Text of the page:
When she closes her eyes and blows out the candles, the smoke slips a bit of the bonds of here and ascends to the place of prayers.
Sham looks up from the cake and grins. The room erupts in cheers.
Sham miraculously turns 11. This is her first birthday as a new citizen, this side of the ocean, far from ISIS and a bloody war and the shrieking bombs that shredded her house and the boy next door.
Sham is alive. Sham is miraculously 11. Sham gets to live.
I watch her mother watching Sham winging round the room. It’s almost been a year since we waited for them at the airport, waited for them to wing away from the hell of Aleppo and into our anxious welcoming refuge.
“You all look so happy tonight,” I murmur the words, us both turning to watch Sham, watch the room lighting with the laughter of Syrian and Canadian children. I can feel how this moment, these children, these faces testify:
Open your life to the other, and you may open your life to other angels without ever knowing it. (Hebrews 13:1-3)
“Yes — so happy. Joy — that we are — Free.” She finds my hand, squeezes it, finds my eyes — and she’s radiant.
Yesterday’s ache can become today’s joy —when you never stop believing that tomorrow will wing into hope.
The first people on the planet were migrating refugees.
Adam and Eve were wanderers who begin the human migration story, and the people of God were uprooted and upended refugees desperate to settle down, and the last book of the Revelation ends with the Apostle John in exile on the Isle of Patmos.
The Word of God has always been a word for welcoming the stranger — and all of our stories is a migration story.
Not one of us isn’t a migrant far from home.
And God Himself comes to as the Refugee Christ who left heaven to save us.
When the file arrives unexpectedly in our inbox in early summer, I am the first to read it.
A family from — Africa. Victims of horrific violence. Would we sponsor them as refugees?
Adopt them and support them for a year? Find them a house, make them a home, find them employment, schooling, health care, English training, transportation, help them rebuild their slashed and burned lives?
They have three little ones. Three boys. And — a lost child, whereabouts unknown.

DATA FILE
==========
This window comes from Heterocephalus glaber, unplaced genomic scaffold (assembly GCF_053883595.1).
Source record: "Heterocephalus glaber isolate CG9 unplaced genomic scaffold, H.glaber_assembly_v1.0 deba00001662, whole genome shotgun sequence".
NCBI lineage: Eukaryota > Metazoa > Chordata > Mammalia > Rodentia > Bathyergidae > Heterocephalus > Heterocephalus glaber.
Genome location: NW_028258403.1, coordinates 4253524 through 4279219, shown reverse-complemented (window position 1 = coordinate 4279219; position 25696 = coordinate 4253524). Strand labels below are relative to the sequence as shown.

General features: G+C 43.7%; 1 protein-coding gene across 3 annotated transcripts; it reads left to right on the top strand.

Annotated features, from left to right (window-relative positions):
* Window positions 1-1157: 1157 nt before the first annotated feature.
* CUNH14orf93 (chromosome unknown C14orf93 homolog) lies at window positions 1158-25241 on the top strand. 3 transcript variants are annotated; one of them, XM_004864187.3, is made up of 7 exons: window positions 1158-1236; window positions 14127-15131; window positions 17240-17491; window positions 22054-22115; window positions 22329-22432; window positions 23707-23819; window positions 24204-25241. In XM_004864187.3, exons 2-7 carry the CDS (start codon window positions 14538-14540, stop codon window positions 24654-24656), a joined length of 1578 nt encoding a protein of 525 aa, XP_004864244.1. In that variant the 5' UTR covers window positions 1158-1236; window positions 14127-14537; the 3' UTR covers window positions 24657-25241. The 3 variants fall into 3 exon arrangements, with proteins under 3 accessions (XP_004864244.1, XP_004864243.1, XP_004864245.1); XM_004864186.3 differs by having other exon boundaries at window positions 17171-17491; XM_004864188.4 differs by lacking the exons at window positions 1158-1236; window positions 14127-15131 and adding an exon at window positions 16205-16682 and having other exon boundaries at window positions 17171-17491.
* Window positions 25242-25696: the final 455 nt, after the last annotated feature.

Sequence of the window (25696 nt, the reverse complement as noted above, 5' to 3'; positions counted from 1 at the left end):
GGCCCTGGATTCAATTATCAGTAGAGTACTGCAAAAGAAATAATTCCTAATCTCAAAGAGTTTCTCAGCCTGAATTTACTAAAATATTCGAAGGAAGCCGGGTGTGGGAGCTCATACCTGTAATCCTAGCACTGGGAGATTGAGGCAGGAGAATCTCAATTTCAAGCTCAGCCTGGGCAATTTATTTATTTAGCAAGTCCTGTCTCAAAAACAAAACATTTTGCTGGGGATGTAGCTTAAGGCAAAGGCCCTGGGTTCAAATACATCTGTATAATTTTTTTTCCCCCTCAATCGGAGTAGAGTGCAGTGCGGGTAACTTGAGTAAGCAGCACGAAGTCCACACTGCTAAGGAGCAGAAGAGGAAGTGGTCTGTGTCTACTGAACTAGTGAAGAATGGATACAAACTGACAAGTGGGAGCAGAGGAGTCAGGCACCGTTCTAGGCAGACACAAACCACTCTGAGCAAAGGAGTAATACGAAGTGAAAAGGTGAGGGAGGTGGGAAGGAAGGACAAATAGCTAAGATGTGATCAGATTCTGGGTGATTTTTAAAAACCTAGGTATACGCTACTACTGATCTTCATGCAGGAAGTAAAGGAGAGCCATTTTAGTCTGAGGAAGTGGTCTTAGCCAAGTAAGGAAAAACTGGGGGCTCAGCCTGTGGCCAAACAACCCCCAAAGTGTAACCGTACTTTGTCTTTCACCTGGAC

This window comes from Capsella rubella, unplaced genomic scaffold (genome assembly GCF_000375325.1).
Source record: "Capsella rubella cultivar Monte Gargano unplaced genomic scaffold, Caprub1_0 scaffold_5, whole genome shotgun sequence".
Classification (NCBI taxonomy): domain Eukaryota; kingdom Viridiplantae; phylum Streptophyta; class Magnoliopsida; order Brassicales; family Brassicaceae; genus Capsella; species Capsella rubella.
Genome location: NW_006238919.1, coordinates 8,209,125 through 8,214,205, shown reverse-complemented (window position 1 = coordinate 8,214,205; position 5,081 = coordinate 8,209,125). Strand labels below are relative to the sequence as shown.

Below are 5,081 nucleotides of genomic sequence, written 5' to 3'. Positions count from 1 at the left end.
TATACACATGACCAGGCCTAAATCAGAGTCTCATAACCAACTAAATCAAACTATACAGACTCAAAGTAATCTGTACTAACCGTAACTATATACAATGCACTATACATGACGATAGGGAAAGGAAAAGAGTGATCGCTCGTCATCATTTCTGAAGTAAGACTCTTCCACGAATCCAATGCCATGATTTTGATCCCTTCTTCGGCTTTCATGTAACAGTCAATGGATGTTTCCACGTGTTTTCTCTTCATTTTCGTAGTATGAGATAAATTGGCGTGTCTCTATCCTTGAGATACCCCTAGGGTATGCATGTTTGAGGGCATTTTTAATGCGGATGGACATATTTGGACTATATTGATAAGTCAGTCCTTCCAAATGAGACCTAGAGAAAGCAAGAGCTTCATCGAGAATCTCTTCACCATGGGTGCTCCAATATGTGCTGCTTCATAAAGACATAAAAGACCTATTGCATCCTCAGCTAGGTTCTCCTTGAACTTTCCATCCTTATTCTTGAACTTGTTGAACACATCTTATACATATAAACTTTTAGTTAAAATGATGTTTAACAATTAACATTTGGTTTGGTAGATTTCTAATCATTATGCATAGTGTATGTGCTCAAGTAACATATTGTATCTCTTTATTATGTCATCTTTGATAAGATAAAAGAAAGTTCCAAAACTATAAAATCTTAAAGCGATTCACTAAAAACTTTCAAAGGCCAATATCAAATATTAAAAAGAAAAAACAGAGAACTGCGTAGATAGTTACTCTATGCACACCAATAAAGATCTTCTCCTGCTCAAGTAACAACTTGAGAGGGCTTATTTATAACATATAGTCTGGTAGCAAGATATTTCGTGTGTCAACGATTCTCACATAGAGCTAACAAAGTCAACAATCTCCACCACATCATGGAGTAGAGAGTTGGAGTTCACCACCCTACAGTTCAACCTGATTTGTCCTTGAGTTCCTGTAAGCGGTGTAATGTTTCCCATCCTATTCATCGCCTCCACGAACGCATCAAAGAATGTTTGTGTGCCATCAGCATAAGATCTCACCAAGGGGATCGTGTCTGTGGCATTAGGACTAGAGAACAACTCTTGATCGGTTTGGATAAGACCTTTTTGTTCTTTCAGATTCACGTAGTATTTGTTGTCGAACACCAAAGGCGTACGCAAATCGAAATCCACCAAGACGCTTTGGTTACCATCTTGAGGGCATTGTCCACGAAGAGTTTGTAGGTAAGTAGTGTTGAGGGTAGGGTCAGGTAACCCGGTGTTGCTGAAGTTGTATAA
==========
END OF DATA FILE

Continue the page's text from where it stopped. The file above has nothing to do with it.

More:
I turn to the Farmer. “Somehow — whatever we have to do — we have to figure out how to say our yes.”
Because sometimes: Your one brave yes is how God destroys a tangling net of nos.
Hope is a lifeline that leads you to courage — hand over hand, don’t let go.
It is one of God’s first genesis acts toward humanity: care for refugees. God strings together skins for the exiled Adam and Eve, wrapping around them what God Himself stooped and stitched together, to protect them against the elements with His handmade love.
Every exodus has always been the same: God, in a pillar of strength, in a rising flame of hope, in a comforting shroud of presence, He has always stayed with the refugees, has always moved with the migrating people.
Manna for the migrant and relief for the refugee, has always been the will of God.
This is the heart of God — and the heart of God for our hearts: “Your God… loves the strangers, providing them food and clothing. You shall also love the stranger, for you were strangers in the land of Egypt.” (Deuteronomy 10:17-19)
It’s been almost a year since Zak, Sham’s dad, found a way out of the detonating misery of Aleppo and walked brave off that plane, leading Sham, her 2 little sisters, her brother, his courageous bride, Fatin, to safety.
Our hearts had broke for the monstrous hell we read in the news and it broke our hearts right open, and Zak had found that crack in the universe, in our hearts, and it looked like hope. It looked like the doorway to freedom.Broken hearts can break us open and make us we into a doorway for someone’s freedom.
And now Zak works a 60 hour a week, welding and drywalling — every waking minute, rebuilding and remaking a busted world with his bare hands.
Now he gives back, contributes, supports. Now he calls the Farmer, “I dream again. I am saving now. I save and buy a little house of our own now? You help us with a roof first — and now I find a roof —- and I give my roof to help another family.” And the Farmer chokes it back, nods.